My brother has autism, loves to drink pop and loves to bowl.
Thursday night is bowling night. The lanes used to be run out of a full, warehouse-sized bowling hall. For most of its life it retained a musty, 1980s air to it, with faux wood paneling, yellowy carpet and blitzy arcade. There were even table-top arcade cabinets of Pac-Man and Dig Dug.
It recently, however, moved into a leased space of a former bingo hall. From 16 lanes down to 6. There’s barely enough room to move.
The Special Olympics meets here weekly. I walk inside and bring Tony up to the registration table—which he promptly leaves to run into the bathroom. I have to stop him and tell him that the men’s washroom is on his left. Afterwards I guestimate his shoe size by pressing my foot up against his—about a 10. The place is loud and rowdy.
I lead Tony over to Lane 4. “Pop, please,” he says. I go to the concession, get him a Pepsi, and it’s gone quickly. I stand against the counter, and cheer my brother on. He eagerly awaits each turn, and when he goes his team cheers him on. He looks back to me every now and then, and I give him a thumbs up.
He returns it with a smile.
There’s an incredible sense of closeness in here, not just in physical space (or lack thereof) but also in the players themselves.
Yet the closeness doesn’t bother the players. It’s a gathering of people you’d probably not pay much attention to. Or, if you saw them walking down the street, you might look away from. For some, their disabilities are prominent in their physical features. Others it’s in their actions and mannerisms.
One of the players is on the team beside us. He wears a bright pink hoodie that shouts “here I am”. He shakes my hand and hugs me, tells me his name is Stephen. Stephen takes off his glasses and presses them up to mine. Through his lenses, the world seems warped and distorted, but they’re fine for him.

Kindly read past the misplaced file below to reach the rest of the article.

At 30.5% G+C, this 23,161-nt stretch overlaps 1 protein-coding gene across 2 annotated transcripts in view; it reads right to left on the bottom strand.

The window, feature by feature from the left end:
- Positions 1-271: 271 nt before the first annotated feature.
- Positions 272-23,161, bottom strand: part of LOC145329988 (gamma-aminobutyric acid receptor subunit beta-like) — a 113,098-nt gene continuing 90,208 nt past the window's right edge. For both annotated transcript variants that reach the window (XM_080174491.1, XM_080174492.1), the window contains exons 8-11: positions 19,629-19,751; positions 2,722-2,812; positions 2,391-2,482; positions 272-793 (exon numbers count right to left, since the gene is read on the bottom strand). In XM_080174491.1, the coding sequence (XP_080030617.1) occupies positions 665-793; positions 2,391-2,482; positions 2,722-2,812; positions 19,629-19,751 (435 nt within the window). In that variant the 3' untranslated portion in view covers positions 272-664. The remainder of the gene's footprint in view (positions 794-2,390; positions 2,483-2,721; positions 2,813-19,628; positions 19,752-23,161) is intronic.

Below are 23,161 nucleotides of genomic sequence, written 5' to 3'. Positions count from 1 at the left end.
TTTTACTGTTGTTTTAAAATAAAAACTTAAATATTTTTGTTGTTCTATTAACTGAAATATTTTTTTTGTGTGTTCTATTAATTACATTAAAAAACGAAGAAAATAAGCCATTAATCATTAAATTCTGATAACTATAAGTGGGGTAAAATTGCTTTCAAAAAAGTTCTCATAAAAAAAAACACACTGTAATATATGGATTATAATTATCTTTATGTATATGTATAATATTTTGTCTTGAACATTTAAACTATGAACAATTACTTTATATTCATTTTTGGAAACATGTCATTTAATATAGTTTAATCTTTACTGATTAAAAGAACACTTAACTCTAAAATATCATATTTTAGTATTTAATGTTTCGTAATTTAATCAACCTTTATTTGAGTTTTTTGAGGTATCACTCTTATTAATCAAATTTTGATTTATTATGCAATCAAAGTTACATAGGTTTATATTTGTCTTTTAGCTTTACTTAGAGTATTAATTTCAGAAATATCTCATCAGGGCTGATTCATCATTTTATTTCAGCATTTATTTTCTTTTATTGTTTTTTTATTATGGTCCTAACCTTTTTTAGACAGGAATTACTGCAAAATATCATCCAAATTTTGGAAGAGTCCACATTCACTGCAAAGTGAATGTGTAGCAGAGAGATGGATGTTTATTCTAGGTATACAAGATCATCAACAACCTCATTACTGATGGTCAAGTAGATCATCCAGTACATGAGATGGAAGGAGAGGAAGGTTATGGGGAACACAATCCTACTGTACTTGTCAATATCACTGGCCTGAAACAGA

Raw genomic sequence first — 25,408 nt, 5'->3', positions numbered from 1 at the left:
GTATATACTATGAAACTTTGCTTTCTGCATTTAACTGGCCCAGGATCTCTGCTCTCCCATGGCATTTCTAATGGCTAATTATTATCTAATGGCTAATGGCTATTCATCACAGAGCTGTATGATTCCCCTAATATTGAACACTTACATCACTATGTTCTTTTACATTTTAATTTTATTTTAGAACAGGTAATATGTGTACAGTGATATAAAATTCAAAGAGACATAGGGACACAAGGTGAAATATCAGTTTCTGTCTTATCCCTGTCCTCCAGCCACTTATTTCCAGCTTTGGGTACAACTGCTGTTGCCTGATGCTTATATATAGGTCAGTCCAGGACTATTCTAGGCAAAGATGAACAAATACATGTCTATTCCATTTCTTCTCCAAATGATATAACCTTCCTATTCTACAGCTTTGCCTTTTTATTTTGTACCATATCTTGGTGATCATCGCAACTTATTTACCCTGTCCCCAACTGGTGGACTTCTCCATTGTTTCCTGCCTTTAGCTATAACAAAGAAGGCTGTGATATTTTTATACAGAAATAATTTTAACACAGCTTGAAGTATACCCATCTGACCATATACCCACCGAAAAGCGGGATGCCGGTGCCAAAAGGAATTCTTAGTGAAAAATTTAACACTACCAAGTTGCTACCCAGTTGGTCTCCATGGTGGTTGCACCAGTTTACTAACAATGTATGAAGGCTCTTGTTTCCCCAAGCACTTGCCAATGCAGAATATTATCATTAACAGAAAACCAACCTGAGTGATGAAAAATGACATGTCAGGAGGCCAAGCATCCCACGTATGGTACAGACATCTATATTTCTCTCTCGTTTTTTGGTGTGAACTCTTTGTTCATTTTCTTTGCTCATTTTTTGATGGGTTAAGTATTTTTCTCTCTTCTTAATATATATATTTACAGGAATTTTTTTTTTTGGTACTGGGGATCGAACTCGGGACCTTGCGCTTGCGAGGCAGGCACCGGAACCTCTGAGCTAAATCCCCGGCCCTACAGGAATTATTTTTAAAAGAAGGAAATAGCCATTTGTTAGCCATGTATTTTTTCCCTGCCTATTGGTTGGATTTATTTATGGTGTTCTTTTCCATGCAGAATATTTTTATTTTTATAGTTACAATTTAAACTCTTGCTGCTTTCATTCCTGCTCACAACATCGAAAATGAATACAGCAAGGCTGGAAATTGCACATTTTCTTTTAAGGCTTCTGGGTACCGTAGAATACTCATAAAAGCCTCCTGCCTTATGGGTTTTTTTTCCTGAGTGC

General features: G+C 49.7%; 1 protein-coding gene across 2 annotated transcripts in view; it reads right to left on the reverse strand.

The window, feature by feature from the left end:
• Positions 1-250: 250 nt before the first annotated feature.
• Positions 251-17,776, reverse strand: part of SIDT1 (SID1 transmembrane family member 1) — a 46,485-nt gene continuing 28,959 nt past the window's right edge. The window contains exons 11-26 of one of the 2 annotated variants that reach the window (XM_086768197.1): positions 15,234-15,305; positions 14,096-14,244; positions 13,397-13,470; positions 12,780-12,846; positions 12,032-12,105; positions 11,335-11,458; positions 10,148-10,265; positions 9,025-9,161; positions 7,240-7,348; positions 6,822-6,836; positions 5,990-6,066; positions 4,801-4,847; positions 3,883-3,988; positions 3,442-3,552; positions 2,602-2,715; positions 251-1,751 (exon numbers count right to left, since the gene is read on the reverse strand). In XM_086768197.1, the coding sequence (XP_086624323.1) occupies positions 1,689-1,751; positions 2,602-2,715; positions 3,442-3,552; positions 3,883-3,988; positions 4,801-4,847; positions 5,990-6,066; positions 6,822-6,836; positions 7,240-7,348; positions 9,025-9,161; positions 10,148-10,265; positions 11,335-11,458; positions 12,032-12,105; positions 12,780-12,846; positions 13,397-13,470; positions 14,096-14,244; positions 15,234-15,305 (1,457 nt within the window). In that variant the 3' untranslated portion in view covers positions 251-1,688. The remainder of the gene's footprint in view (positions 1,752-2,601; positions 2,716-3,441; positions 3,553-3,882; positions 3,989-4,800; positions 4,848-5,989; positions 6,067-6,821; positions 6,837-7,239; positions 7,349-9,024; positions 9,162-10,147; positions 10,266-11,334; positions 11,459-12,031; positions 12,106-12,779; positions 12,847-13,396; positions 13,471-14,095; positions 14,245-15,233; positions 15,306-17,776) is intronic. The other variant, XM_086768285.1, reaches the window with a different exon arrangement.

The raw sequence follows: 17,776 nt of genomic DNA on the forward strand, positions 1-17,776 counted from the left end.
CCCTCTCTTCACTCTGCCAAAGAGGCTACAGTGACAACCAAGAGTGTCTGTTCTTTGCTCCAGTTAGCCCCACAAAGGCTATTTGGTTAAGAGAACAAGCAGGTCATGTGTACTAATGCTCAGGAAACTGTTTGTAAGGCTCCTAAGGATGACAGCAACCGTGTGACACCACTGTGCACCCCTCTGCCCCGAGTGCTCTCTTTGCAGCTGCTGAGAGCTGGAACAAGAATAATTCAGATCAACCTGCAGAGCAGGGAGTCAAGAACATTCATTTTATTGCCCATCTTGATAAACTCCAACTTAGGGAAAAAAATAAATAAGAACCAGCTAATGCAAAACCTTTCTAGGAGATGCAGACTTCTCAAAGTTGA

“You need glasses too!” he exclaims, then starts scratching someone’s back.
As I walk to the concession stand, an older gentleman with a Chris Hadfield moustache holds a hand out to me as a high five. I press my hand up to his, and his fingers gently wrap around mine, wordless, expressionless. It’s only a second before he lets go.
The game starts and the bowlers get going. Some heft the ball with flair. Others, like my brother, gingerly roll the ball down the lanes. The ball sometimes gets stuck, but there’s no heckling, only cheering.
“Did Tony just get a new haircut?” Stephen asks. “Yes, he looks pretty sharp,” I respond.
“You should get a haircut.” He’s right.
One of the bowlers uses a guide, and hobbles over to the bowling balls and picks one up with the wrist of his bent hand. A remarkable act of coordination. He helps one of the men in a wheelchair to roll the ball down the lane.
Hardly a sad or bored face among them. All of them happy to live in the clear and present now, where all that matters is bowling and friends and pop. Gutter balls don’t matter, and there’s enough gusto to
Worrying about later, the future, what we’ll do tomorrow or what we’ll have for dinner; worrying until we die stressed and with ulcers in our stomach; that is for us “normal” people.
Only “normal” cares about protruding teeth, hands curled at the writs, fidgeting fingers, or the shapes of heads and faces. Only “normal” cares about the strange sounds and jumbled happiness coming out of their mouths.
Perhaps “normal” needs to reconsider what’s normal. As my brother’s caretaker once said, it’s just a setting on a washing machine.
Have a pop. Throw a ball.
The names and descriptions have been changed to protect people’s identities.